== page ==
Post-abscission midbodies increase cell proliferation
We set out to determine the function of post-abscission MBs and how/if they signal to affect cellular functions. To that end, we used a HeLa cell line stably expressing MKLP1-GFP (well-established MB marker; Supplementary Fig. 1D), allowing us to use flow cytometry to enrich for interphase cells containing MBs (+GFP-MB) and compare them to HeLa cells without post-abscission MBs (−GFP-MB) (Supplementary Fig. 1A–C). To determine whether accumulation of MBs lead to changes in overall cell fate, we compared the transcriptomes of +GFP-MB and –GFP-MB cell using mRNAseq analysis. Interestingly, the majority of up-regulated genes are known to either directly enhance cell division or regulate actin and microtubule dynamics (Fig. 1a and Supplementary Data 1). Such genes included Ki67, Aurora A, CenpE, ArhGAP11b, and Plk1, all of which are either known indicators of proliferation or genes that, when overexpressed, promote cell proliferation (for qPCR validation see Supplementary Fig. 1E).
While our transcriptome analysis suggested that post-abscission MB accumulation increases expression of genes involved in proliferation, it did not rule out the possibility that we were arbitrarily selecting for populations that were stochastically dividing faster, thus accumulating more MBs through rapid divisions. To address this, we devised a protocol to purify post-abscission, extracellular MBs that are released via symmetric abscission from HeLa cells expressing MKLP1-GFP (Fig. 1b, Supplementary Fig. 2A, B). Since it has previously been shown that one of the daughter cells can internalize the MB immediately after cell division9, we tested whether purified MBs in the media can be taken up by other interphase cells. We added purified MKLP1-GFP containing MBs (GFP-MB) to HeLa cells and incubated for 3 h, followed by washing with media to remove any unbound GFP-MBs. HeLa cells readily internalized purified GFP-MBs (Fig. 1c, Supplementary Fig. 2D). Furthermore, cells were able to internalize multiple post-abscission MBs. From all GFP-MB containing cells, 55.8% had 1 MB, 22.1% had 2 MBs, 12.6% had 3 MBs, and 9.6% had 4 MBs (n = 95). Other cell types, such as MDCK cells and MDA-MB-231 cells, were also capable of internalizing GFP-MBs purified from HeLa cells (Supplementary Fig. 2E and F).
The ability of cells to internalize large extracellular objects is usually driven by phagocytosis-like mechanisms and it is now well-established that these phagosome-like organelles usually fuse with lysosomes to rapidly degrade cargo21,22. To test whether GFP-MBs taken up by interphase cells are rapidly degraded, we incubated ‘fed’ cells for varying amount of times and stained them with antibodies against the lysosomal/late endosomal marker CD63. As expected, some GFP-MBs were surrounded by CD63-containing membrane (Fig. 1c), but even after 24–48 h post ‘feeding’ we could still observe MBs that were not encompassed by CD63+ organelles, indicating that they have not been degraded up until that point (Fig. 1c, d). To further determine whether internalized MBs can be retained by interphase cells, we incubated HeLa cells for 3 h with purified GFP-MBs and then followed the fate of these MBs for 16 h using time-lapse microscopy. While some internalized MBs were degraded after a few hours post-internalization (Supplementary Fig. 2G, see MB#2), 57% of internalized GFP-MBs (n = 14) could still be observed after 16 h post-incubation (Supplementary Fig. 2G, see MB#1).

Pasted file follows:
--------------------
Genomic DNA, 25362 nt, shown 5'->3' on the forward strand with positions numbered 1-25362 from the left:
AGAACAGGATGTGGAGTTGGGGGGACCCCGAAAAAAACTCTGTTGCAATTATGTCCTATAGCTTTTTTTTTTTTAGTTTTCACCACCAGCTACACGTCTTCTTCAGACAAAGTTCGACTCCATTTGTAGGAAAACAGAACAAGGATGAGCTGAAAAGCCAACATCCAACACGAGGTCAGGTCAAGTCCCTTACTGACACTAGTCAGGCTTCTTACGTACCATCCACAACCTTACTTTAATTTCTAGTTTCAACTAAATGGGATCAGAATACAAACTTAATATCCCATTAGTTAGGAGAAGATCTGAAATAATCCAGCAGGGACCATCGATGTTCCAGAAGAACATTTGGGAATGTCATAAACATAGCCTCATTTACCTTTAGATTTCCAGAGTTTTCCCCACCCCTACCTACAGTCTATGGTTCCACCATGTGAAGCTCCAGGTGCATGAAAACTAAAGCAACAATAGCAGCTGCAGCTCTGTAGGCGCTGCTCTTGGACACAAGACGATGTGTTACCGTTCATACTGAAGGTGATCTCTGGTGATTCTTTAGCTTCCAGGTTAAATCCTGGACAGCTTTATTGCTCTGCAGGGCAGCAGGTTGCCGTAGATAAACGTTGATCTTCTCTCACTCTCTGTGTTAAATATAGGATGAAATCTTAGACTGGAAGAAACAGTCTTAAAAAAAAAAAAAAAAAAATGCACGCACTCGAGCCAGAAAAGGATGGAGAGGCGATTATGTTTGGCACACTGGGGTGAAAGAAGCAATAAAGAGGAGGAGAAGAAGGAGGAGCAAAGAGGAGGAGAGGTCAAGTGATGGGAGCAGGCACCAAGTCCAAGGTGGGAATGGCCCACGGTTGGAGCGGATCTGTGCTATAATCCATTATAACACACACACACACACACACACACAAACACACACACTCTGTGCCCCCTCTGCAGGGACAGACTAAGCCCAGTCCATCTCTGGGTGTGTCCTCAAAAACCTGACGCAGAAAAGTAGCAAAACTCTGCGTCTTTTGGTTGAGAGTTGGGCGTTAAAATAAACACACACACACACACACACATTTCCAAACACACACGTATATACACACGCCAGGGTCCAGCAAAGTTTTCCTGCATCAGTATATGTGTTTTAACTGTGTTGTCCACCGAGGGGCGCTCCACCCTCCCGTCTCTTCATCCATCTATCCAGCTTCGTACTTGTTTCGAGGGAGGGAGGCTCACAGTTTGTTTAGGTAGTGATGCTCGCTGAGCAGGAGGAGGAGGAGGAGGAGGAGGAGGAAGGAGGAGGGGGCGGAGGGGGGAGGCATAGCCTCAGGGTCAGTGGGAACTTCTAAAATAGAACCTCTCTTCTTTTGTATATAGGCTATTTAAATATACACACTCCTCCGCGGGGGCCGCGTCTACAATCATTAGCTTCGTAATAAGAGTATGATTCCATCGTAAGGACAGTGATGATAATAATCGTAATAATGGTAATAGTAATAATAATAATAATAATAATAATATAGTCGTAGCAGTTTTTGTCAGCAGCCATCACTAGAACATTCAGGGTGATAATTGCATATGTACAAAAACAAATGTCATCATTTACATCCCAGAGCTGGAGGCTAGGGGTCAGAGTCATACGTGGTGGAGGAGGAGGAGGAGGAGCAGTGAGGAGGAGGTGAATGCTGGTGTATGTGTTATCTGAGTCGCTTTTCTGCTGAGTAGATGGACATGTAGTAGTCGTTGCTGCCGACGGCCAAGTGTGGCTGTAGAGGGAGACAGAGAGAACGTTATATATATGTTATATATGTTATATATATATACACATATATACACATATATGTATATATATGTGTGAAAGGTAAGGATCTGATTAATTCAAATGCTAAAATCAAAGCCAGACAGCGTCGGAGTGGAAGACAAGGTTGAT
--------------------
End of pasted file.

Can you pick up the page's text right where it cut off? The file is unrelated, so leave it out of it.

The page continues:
The ability to ‘feed’ interphase cells with MBs allowed us to directly test whether post-abscission MBs can regulate cell proliferation as suggested by our transcriptome analysis. We ‘fed’ HeLa cells with GFP-MBs and then analyzed their proliferative capacity. First, we incubated ‘fed’ cells for 24 h and then stained for Ki67, a classical marker for proliferation. In comparison to −GFP-MB cells (cells on the same coverslip that did not internalize MBs), cells that contained two or more MBs had significantly higher Ki67 levels (Fig. 2a). Next, we stained with anti-acetylated tubulin antibodies to assess how many cells within each population are undergoing mitosis. We found that a higher fraction of GFP-MB-containing cells were in mitosis as compared to control cells that were present on the same coverslip but did not internalize the GFP-MBs (Fig. 2b). Finally, we did flow-cytometry-based cell cycle analysis showing that cells with GFP-MBs had a higher G2/M to G1 ratio (Supplementary Fig. 3G). These data indicate that GFP-MB internalization stimulates proliferation of HeLa cells.